The Shrimphaus recently spontaneously developed a relatively solid whitish layer on the top surface of the water.  I’m convinced this layer was a biofilm, a macroscopic colony of microscopic organisms holding themselves together.  Although not usually considered dangerous to plants or animals, biofilms don’t look very nice, and can potentially inhibit beneficial gas exchange between the water and the environment if allowed to get out of hand so are probably best prevented/removed.

An airstone can solve  biofilm problems

An easy-to-try cost effective way to remove and prevent biofilm formation is to add an airstone.  Bubbles from the airstone as they break on the water surface will rapidly disrupt and presumably sink biofilm and prevent it from recurring.  For some reason, bubbles breaking on the surface are much more effective at disrupting biofilm than is surface agitation from simple water flow.  A side benefit of the bubbles is greater oxygenation of the water, which may also benefit aquarium residents.  In a CO2 gas injected tank, airstone bubbles can potentially promote the removal of CO2 from the water column, so one approach can be to have the CO2 injection during the day when the plants can use the carbon, switching the CO2 off and turning the airstone on at night.  In ‘low tech’ setups like the Shrimphaus without injected CO2 gas, you can run an airstone continuously.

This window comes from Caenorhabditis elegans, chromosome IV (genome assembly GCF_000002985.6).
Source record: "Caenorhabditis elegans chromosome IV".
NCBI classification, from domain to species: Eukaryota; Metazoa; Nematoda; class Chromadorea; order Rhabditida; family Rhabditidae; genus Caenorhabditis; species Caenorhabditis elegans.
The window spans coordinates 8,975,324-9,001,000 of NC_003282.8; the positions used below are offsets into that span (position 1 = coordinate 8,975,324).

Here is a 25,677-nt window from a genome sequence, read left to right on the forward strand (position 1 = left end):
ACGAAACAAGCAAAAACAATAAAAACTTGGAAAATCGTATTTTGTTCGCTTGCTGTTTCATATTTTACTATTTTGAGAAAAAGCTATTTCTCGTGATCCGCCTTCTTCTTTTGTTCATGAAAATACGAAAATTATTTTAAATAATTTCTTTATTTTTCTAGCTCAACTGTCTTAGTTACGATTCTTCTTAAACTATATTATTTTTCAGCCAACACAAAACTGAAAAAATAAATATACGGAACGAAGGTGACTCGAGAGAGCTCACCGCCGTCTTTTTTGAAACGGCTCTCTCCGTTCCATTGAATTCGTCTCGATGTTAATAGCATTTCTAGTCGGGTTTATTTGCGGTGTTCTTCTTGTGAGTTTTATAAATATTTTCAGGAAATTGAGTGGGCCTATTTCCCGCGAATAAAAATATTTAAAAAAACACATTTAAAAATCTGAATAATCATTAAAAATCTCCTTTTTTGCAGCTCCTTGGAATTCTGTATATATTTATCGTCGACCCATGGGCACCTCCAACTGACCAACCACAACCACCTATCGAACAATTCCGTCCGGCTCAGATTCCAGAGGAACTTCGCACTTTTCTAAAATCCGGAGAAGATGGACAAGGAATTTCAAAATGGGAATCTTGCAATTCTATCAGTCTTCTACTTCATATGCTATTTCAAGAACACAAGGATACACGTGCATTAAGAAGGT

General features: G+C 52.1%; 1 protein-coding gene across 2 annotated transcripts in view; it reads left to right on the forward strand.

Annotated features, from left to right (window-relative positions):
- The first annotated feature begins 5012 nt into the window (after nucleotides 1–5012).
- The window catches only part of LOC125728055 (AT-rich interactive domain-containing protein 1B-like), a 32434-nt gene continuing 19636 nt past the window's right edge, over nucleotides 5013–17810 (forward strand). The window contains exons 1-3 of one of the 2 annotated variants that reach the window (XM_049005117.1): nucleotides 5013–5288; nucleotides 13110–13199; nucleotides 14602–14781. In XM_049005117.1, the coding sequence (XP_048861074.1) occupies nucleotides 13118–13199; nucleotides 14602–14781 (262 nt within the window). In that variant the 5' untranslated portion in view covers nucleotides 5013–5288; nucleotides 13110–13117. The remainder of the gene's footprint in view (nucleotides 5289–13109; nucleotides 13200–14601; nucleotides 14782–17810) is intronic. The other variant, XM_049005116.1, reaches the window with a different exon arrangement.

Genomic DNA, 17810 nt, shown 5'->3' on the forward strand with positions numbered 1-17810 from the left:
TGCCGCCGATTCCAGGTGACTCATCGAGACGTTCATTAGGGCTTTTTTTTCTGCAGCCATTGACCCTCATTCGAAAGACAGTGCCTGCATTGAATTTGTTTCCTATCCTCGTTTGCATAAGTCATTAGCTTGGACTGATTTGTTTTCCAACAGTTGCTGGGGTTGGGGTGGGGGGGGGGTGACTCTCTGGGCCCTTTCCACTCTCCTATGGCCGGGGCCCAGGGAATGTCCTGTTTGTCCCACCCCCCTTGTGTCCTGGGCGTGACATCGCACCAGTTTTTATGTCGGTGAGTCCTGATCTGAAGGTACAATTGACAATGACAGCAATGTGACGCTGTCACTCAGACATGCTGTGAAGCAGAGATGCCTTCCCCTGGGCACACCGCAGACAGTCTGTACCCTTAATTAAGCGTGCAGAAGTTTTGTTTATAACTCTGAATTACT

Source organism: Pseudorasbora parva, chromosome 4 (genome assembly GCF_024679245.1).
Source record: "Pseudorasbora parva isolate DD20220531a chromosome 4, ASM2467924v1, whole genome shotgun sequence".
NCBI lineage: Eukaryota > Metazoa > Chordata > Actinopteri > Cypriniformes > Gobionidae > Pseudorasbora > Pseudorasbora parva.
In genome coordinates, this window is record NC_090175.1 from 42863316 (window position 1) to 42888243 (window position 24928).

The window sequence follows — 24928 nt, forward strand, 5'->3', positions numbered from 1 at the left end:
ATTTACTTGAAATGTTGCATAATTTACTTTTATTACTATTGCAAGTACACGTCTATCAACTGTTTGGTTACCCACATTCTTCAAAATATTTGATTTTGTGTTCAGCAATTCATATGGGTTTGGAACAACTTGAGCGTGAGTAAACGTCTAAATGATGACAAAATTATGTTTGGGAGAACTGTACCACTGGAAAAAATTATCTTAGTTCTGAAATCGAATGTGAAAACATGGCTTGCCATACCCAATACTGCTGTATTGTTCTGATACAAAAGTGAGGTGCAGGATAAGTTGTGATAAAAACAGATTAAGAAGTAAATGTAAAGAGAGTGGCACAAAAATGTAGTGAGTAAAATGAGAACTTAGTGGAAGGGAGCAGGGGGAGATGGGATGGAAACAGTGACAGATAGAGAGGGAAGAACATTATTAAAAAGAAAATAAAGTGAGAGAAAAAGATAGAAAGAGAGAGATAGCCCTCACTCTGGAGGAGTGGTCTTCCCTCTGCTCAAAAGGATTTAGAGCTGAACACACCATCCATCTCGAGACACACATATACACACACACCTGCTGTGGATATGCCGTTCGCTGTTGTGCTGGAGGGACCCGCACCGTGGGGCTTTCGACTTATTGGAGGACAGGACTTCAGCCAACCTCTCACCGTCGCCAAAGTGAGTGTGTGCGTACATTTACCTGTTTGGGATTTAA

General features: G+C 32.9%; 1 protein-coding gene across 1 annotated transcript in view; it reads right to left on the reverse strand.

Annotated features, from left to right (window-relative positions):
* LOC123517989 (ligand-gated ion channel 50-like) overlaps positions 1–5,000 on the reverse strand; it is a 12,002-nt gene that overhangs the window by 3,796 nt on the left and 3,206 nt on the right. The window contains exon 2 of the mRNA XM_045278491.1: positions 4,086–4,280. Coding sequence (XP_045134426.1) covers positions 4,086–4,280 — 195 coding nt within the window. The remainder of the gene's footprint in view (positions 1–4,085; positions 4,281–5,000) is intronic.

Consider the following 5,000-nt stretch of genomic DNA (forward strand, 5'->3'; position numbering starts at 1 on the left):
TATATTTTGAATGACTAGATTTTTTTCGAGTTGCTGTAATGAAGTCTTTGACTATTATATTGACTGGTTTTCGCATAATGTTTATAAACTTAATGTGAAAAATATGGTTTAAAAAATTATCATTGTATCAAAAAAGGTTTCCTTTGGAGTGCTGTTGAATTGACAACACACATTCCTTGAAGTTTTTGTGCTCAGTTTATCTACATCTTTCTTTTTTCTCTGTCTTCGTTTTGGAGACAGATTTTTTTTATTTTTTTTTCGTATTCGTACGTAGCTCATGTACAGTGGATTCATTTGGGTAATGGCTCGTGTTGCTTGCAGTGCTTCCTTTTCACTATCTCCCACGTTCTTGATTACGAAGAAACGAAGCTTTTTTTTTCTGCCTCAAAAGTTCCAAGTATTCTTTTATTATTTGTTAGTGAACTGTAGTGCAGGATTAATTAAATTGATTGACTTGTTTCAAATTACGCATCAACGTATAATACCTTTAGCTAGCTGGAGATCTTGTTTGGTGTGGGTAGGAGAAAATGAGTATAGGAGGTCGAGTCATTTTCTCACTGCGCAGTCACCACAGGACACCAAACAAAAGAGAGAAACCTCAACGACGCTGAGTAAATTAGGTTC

Aquarium oil slicks may actually be biofilm

Biofilm can very much resemble an oil slick on the surface of an aquarium.  A key difference is a biofilm can create (and recreate) itself without needing a ’cause’, whereas an oil slick is caused by something changing, such as if oil were released from dead fish, or from release of contaminating oil on your hands.  If your aquarium surface was clear and then suddenly over a day or two develops a surface layer all on its own, that’s probably a biofilm.  Both an oil slick and a biofilm are easily, if messily, removed using paper towels draped on the water surface then scooped out and discarded.  The biofilm, however, will reform in a day or two whereas a one-off oil spill will not, so if you find yourself repeatedly going after the ‘oil’ with paper towels, the reason why it keeps coming back is because it is a biofilm and is growing back.

Shrimphaus airstone

The Shrimphaus uses a Nexberg mini piezo air pump.  The complete setup include airstone, tubing, water check valve and LED thermometer strip came in under £20.  I’m super happy with the pump – it’s easily powerful enough and really quiet.  I swapped out the airstone it came with for an Oase biOrb air stone which gives slightly smaller bubbles and seems a little quieter.  The Shrimphaus is at ambient room temperature so no need for the thermometer.

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